Rep. Kurt Schrader (Ore.)
 
Schrader also told Oregon Public Broadcasting he wouldn’t attend Trump’s inauguration.
 
“I’m just not a big Trump fan. I’ve met the guy and never been impressed with him,” Schrader said. “I’ll do my best to work with him when I think he’s doing the right thing for the country. But he hasn’t proved himself to me at all yet, so I respectfully decline to freeze my ass out there in the cold for this particular ceremony.” Unlike most of the Democrats on this list, Schrader is a centrist.
 
Rep. José E. Serrano (N.Y.) 
 
The Bronx congressman tweeted Jan. 12 that he "cannot celebrate the inauguration of a man who has no regard for my constituents."

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Sewell says she cannot attend given the "disrespect" Trump showed toward her mentor Rep. John Lewis (D-Ga.)

Rep. Carol Shea-Porter (N.H.)

Shea-Porter tweeted Monday night that she will “go to religious services to pray for all of our leaders and people, then will serve my district.”

Rep. Louise Slaughter (N.Y.)

"Congressman John Lewis and I came to Congress at the same time, and he has become like a brother to me," Slaughter said in a statement on Tuesday.

"For all that he’s stood for all these years, I’m happy to stand with him. As tough as this decision is, I was sent to Washington to get things done, which is why I will be working with the president-elect in the years ahead to move my district and our nation forward."

Rep. Darren Soto (Fla.)

“I am deeply disappointed with Trump’s attacks against civil rights hero John Lewis and will not be attending the inauguration as a result,” Soto said, according to WFTV Orlando.

Rep. Mark Takano (Calif.)
 
Hours after Trump tore into Lewis for saying he wasn’t a “legitimate president,” Takano tweeted that he was boycotting the inauguration in solidarity with Lewis.
 
“I stand with @repjohnlewis and I will not be attending the inauguration,” he tweeted, with a photo of Lewis marching alongside Martin Luther King Jr.

Rep. Bennie Thompson (Miss.)

Thompson's office told the Clarion-Ledger that he would not attend the inauguration. “Mr. Trump’s recent insensitive and foolish remarks about civil rights hero John Lewis were far beneath the dignity of the Office of the President," said Cory Horton, legislative director for Thompson.

Rep. Juan Vargas (Calif.)

Vargas announced Tuesday on Twitter that he’ll skip the inauguration.

“Instead, I will be praying for our country and for our community with the people of my district,” he added. 

Rep. Filemon Vela (Texas)

"Mr. Trump’s repeated acts of disrespect for the 33 million Americans of Hispanic descent are historic in modern times," Vela tweeted. "The hope that his actions as President would not match his political rhetoric is becoming more and more of a distant dream."

Rep. Nydia Velázquez (N.Y.)
 
Velázquez will not attend the inauguration but will attend the Women's March in Washington the following day, a spokesman told The Hill.
 
Rep. Maxine Waters (Calif.)

“I never ever contemplated attending the inauguration or any activities associated w/ @realDonaldTrump. I wouldn't waste my time,” she tweeted.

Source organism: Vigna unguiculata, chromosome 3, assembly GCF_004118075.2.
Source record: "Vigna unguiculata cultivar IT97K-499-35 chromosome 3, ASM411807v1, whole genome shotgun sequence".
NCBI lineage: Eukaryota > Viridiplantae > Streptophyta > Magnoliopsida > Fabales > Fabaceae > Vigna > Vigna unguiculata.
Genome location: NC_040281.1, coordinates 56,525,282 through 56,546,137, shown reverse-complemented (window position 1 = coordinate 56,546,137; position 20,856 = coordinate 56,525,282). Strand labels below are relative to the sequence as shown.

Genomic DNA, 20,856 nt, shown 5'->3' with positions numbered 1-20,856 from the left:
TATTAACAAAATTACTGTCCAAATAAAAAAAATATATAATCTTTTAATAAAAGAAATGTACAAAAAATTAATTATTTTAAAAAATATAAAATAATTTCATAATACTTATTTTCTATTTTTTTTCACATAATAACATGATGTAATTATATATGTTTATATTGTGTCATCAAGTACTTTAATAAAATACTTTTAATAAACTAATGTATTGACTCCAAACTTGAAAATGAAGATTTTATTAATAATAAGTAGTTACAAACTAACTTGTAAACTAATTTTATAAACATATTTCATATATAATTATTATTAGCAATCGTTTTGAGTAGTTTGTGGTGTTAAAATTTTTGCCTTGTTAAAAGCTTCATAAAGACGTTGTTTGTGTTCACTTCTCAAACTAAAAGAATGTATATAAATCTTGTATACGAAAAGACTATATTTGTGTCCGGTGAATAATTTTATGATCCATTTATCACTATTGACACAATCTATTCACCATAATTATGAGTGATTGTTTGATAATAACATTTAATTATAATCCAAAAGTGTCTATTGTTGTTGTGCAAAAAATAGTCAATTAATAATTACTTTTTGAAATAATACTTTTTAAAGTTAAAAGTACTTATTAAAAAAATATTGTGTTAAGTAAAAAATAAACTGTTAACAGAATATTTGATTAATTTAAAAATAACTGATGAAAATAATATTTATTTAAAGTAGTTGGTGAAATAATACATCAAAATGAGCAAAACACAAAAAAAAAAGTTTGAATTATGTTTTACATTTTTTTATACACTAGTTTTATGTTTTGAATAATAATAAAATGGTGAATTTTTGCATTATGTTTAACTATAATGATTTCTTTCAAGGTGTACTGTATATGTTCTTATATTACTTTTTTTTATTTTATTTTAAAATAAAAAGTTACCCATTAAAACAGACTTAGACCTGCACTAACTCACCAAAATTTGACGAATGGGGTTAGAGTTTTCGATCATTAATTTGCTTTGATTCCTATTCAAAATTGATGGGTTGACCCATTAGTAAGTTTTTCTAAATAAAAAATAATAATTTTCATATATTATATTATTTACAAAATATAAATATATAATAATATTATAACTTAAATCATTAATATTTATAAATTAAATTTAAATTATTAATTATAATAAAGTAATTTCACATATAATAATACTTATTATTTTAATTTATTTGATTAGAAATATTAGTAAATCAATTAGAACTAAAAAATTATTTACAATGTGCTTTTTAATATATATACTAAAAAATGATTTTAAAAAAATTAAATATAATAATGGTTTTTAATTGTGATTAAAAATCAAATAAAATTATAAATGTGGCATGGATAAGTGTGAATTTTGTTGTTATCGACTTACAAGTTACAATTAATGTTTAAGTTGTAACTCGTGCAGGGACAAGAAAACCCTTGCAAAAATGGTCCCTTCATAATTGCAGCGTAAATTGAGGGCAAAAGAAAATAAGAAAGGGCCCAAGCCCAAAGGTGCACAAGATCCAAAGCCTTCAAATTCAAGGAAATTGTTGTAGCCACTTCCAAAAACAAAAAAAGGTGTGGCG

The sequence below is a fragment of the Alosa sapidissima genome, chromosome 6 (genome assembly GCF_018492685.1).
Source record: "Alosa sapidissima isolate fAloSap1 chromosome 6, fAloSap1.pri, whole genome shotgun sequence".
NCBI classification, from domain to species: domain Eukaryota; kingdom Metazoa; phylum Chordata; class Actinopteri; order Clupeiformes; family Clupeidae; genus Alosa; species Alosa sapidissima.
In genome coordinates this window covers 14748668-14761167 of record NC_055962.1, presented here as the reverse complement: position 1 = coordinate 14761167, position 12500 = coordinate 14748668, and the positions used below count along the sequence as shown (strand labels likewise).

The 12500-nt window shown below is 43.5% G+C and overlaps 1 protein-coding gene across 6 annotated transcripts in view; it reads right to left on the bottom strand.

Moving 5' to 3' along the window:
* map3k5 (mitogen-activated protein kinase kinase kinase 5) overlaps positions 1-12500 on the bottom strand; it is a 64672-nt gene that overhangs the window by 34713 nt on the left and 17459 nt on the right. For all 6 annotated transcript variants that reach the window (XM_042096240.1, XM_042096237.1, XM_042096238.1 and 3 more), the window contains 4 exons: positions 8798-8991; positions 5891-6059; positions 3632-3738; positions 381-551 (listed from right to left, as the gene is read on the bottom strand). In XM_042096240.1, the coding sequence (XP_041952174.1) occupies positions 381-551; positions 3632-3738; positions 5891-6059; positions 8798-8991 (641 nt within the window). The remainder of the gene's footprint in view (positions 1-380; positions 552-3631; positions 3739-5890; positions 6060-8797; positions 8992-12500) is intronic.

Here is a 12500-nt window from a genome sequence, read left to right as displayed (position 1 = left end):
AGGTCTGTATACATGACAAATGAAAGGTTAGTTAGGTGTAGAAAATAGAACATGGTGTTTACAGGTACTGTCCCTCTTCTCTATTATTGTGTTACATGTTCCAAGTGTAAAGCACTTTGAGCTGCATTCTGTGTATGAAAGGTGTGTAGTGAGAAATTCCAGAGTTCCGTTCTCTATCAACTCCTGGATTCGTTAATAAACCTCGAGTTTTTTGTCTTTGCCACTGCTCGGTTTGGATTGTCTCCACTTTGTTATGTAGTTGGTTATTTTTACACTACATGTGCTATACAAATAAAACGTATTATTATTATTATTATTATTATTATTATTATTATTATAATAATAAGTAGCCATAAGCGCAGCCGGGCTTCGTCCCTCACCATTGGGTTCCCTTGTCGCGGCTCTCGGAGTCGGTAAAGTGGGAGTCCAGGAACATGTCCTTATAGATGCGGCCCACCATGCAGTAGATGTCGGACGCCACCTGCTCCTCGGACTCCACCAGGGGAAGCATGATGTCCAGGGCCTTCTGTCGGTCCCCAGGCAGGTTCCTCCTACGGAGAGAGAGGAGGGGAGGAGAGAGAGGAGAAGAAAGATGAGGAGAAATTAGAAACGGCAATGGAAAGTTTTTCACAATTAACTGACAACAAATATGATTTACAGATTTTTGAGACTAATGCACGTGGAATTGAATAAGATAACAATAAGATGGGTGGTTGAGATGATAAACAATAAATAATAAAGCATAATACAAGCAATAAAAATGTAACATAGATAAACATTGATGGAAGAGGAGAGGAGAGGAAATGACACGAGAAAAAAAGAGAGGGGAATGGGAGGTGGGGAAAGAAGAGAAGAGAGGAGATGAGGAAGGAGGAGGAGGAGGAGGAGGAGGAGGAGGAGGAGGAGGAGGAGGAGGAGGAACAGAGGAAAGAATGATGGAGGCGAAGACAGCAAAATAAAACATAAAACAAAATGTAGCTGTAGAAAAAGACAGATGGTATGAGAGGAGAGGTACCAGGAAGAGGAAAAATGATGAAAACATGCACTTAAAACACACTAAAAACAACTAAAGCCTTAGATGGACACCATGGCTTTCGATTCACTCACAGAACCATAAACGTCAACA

Rep. Bonnie Watson Coleman (N.J.)

She’ll be holding an interfaith prayer vigil in Trenton, N.J., she tweeted on Sunday.

“I do not intend to attend the inauguration of PE @realDonaldTrump. Instead, join me for an Interfaith Prayer Vigil.”

Rep. Frederica S. Wilson (Fla.)

Wilson said she has been “torn” for months deciding whether to attend the inauguration or a family wedding also scheduled for this weekend.

“… It was a difficult decision, but I ultimately decided to stay in Miami to attend my god-daughter’s nuptials,” she said in a release Thursday.

She will “witness the historic transfer of power” in her district office with a group of young men from the 5000 Role Models of Excellence Project, she said.

Those constituents, she noted, “feel for obvious reasons an emotional connection to Mr. Obama, but the next few years could profoundly impact their lives and it is important for them to be equally engaged.”

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Yarmuth announced Monday night that he’ll skip Friday’s inauguration because Trump has used “his bully pulpit for insult and ridicule.”

 “I will not be attending the inauguration because I believe the office of the President deserves our respect, and that respect must begin with the President-elect himself,” he said.

Citing Trump’s comments this weekend about Rep. John Lewis (R-Ga.), Yarmuth said, “This is not normal. It is an embarrassment to our country and to the office of the presidency, and we must send the message that this behavior is not acceptable from the leader of our nation. Not attending the Inauguration is one way for me to do that.”

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Connolly cited Trump’s attack on Lewis, as well as his “harmful words” and backing Russian President Vladimir Putin, in a statement announcing he would not attend the inauguration.

“His disparagement of an entire religion; his racist rants about minorities; his resurrection of white supremacy; his ridicule of the disabled; his blatant misogyny and boasting of unwanted sexual advances; his intimidation of the press; his repugnant attack on civil rights hero John Lewis; and his disturbing defense of and advocacy for Vladimir Putin - a KGB thug - threaten our democratic institutions. How can I celebrate that?” 

Updated: Jan. 19, 3:48 p.m.